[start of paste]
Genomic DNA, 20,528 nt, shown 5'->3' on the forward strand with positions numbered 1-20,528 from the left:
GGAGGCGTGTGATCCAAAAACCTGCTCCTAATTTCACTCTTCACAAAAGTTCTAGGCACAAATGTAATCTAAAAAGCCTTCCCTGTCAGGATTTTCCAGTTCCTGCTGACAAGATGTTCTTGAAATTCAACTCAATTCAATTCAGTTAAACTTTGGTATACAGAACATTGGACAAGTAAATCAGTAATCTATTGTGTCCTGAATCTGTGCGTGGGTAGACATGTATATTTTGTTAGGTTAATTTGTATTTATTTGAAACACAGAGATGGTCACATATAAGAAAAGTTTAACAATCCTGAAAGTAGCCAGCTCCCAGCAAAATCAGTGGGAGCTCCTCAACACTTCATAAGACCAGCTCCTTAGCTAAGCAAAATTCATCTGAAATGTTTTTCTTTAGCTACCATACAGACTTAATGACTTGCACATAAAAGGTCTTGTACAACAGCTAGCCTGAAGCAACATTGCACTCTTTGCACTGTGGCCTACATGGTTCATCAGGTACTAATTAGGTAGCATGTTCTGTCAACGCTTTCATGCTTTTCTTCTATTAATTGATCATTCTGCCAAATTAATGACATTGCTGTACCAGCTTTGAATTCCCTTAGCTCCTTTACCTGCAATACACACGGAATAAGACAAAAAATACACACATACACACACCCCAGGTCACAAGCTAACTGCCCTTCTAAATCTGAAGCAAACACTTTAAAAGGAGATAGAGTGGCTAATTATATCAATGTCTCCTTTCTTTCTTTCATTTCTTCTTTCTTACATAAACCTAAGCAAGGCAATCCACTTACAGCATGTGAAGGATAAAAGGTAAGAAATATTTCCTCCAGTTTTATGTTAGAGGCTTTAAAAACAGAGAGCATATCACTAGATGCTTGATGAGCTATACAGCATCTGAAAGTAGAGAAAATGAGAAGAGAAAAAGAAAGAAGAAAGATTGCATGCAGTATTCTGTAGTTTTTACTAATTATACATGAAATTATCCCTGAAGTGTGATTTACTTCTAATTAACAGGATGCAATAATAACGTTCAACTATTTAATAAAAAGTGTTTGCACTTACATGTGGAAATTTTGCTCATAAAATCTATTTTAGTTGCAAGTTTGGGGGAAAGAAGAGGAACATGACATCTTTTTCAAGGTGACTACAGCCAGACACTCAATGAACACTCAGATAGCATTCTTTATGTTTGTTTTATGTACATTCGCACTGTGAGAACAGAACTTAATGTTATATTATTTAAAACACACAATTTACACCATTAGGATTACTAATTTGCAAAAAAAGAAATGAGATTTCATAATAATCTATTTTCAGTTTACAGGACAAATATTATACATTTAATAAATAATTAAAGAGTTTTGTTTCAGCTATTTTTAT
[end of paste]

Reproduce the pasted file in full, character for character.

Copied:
Genomic DNA, 20,528 nt, shown 5'->3' on the forward strand with positions numbered 1-20,528 from the left:
GGAGGCGTGTGATCCAAAAACCTGCTCCTAATTTCACTCTTCACAAAAGTTCTAGGCACAAATGTAATCTAAAAAGCCTTCCCTGTCAGGATTTTCCAGTTCCTGCTGACAAGATGTTCTTGAAATTCAACTCAATTCAATTCAGTTAAACTTTGGTATACAGAACATTGGACAAGTAAATCAGTAATCTATTGTGTCCTGAATCTGTGCGTGGGTAGACATGTATATTTTGTTAGGTTAATTTGTATTTATTTGAAACACAGAGATGGTCACATATAAGAAAAGTTTAACAATCCTGAAAGTAGCCAGCTCCCAGCAAAATCAGTGGGAGCTCCTCAACACTTCATAAGACCAGCTCCTTAGCTAAGCAAAATTCATCTGAAATGTTTTTCTTTAGCTACCATACAGACTTAATGACTTGCACATAAAAGGTCTTGTACAACAGCTAGCCTGAAGCAACATTGCACTCTTTGCACTGTGGCCTACATGGTTCATCAGGTACTAATTAGGTAGCATGTTCTGTCAACGCTTTCATGCTTTTCTTCTATTAATTGATCATTCTGCCAAATTAATGACATTGCTGTACCAGCTTTGAATTCCCTTAGCTCCTTTACCTGCAATACACACGGAATAAGACAAAAAATACACACATACACACACCCCAGGTCACAAGCTAACTGCCCTTCTAAATCTGAAGCAAACACTTTAAAAGGAGATAGAGTGGCTAATTATATCAATGTCTCCTTTCTTTCTTTCATTTCTTCTTTCTTACATAAACCTAAGCAAGGCAATCCACTTACAGCATGTGAAGGATAAAAGGTAAGAAATATTTCCTCCAGTTTTATGTTAGAGGCTTTAAAAACAGAGAGCATATCACTAGATGCTTGATGAGCTATACAGCATCTGAAAGTAGAGAAAATGAGAAGAGAAAAAGAAAGAAGAAAGATTGCATGCAGTATTCTGTAGTTTTTACTAATTATACATGAAATTATCCCTGAAGTGTGATTTACTTCTAATTAACAGGATGCAATAATAACGTTCAACTATTTAATAAAAAGTGTTTGCACTTACATGTGGAAATTTTGCTCATAAAATCTATTTTAGTTGCAAGTTTGGGGGAAAGAAGAGGAACATGACATCTTTTTCAAGGTGACTACAGCCAGACACTCAATGAACACTCAGATAGCATTCTTTATGTTTGTTTTATGTACATTCGCACTGTGAGAACAGAACTTAATGTTATATTATTTAAAACACACAATTTACACCATTAGGATTACTAATTTGCAAAAAAAGAAATGAGATTTCATAATAATCTATTTTCAGTTTACAGGACAAATATTATACATTTAATAAATAATTAAAGAGTTTTGTTTCAGCTATTTTTAT